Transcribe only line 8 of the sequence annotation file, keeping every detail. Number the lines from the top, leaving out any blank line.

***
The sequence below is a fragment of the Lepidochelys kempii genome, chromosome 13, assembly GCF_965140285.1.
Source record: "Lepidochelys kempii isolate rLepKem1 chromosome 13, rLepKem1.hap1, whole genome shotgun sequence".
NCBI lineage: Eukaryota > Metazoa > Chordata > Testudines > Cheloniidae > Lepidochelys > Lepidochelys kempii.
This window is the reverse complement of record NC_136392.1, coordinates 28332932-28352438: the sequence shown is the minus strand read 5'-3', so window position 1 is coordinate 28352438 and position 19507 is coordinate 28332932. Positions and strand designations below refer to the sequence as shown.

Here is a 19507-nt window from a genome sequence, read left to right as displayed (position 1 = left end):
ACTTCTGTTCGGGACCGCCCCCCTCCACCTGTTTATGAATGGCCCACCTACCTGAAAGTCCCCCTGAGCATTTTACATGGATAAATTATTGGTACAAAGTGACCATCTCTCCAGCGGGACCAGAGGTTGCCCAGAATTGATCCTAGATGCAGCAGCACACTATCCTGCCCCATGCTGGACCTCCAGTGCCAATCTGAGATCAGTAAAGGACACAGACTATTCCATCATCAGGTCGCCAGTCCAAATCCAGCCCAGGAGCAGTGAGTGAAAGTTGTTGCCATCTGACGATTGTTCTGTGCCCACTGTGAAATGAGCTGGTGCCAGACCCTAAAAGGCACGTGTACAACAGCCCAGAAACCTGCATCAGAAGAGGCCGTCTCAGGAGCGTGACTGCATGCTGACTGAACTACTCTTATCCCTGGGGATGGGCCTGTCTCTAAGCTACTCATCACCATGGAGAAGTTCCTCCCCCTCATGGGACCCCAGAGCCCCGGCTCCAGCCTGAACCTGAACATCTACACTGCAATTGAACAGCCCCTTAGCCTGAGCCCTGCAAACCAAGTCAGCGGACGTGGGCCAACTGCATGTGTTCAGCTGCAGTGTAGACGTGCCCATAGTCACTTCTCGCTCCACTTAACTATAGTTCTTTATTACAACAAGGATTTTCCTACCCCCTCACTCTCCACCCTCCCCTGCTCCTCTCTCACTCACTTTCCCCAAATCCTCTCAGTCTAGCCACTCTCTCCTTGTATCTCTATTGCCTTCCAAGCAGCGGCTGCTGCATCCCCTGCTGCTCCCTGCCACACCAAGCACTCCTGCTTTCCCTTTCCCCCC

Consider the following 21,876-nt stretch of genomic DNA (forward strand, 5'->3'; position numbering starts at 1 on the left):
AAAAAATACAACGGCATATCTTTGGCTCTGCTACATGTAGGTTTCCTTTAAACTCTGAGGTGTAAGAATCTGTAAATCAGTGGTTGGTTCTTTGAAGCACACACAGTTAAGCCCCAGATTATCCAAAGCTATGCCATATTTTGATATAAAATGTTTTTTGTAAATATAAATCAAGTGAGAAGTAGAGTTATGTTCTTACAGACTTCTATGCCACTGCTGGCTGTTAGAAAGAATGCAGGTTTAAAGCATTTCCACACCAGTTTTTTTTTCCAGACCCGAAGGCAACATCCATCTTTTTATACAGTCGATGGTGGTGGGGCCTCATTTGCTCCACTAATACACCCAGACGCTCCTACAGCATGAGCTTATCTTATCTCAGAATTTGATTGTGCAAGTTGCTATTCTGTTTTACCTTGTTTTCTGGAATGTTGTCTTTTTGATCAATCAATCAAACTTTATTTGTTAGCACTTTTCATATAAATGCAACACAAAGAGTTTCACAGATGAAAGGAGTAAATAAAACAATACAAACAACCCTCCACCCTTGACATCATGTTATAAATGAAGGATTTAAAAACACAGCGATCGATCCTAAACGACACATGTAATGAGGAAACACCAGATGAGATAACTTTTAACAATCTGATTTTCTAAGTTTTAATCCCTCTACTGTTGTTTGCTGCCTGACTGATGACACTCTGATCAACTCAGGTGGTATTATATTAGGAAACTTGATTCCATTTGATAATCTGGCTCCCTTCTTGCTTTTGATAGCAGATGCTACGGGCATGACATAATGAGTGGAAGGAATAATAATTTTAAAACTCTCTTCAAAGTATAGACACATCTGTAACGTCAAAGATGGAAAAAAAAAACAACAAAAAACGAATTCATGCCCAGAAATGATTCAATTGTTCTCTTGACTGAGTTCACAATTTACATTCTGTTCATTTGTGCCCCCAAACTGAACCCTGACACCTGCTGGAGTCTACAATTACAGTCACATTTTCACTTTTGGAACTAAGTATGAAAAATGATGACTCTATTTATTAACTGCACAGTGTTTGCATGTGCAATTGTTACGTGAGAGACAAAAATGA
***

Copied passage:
AAAAAATACAACGGCATATCTTTGGCTCTGCTACATGTAGGTTTCCTTTAAACTCTGAGGTGTAAGAATCTGTAAATCAGTGGTTGGTTCTTTGAAGCACACACAGTTAAGCCCCAGATTATCCAAAGCTATGCCATATTTTGATATAAAATGTTTTTTGTAAATATAAATCAAGTGAGAAGTAGAGTTATGTTCTTACAGACTTCTATGCCACTGCTGGCTGTTAGAAAGAATGCAGGTTTAAAGCATTTCCACACCAGTTTTTTTTTCCAGACCCGAAGGCAACATCCATCTTTTTATACAGTCGATGGTGGTGGGGCCTCATTTGCTCCACTAATACACCCAGACGCTCCTACAGCATGAGCTTATCTTATCTCAGAATTTGATTGTGCAAGTTGCTATTCTGTTTTACCTTGTTTTCTGGAATGTTGTCTTTTTGATCAATCAATCAAACTTTATTTGTTAGCACTTTTCATATAAATGCAACACAAAGAGTTTCACAGATGAAAGGAGTAAATAAAACAATACAAACAACCCTCCACCCTTGACATCATGTTATAAATGAAGGATTTAAAAACACAGCGATCGATCCTAAACGACACATGTAATGAGGAAACACCAGATGAGATAACTTTTAACAATCTGATTTTCTAAGTTTTAATCCCTCTACTGTTGTTTGCTGCCTGACTGATGACACTCTGATCAACTCAGGTGGTATTATATTAGGAAACTTGATTCCATTTGATAATCTGGCTCCCTTCTTGCTTTTGATAGCAGATGCTACGGGCATGACATAATGAGTGGAAGGAATAATAATTTTAAAACTCTCTTCAAAGTATAGACACATCTGTAACGTCAAAGATGGAAAAAAAAAACAACAAAAAACGAATTCATGCCCAGAAATGATTCAATTGTTCTCTTGACTGAGTTCACAATTTACATTCTGTTCATTTGTGCCCCCAAACTGAACCCTGACACCTGCTGGAGTCTACAATTACAGTCACATTTTCACTTTTGGAACTAAGTATGAAAAATGATGACTCTATTTATTAACTGCACAGTGTTTGCATGTGCAATTGTTACGTGAGAGACAAAAATGA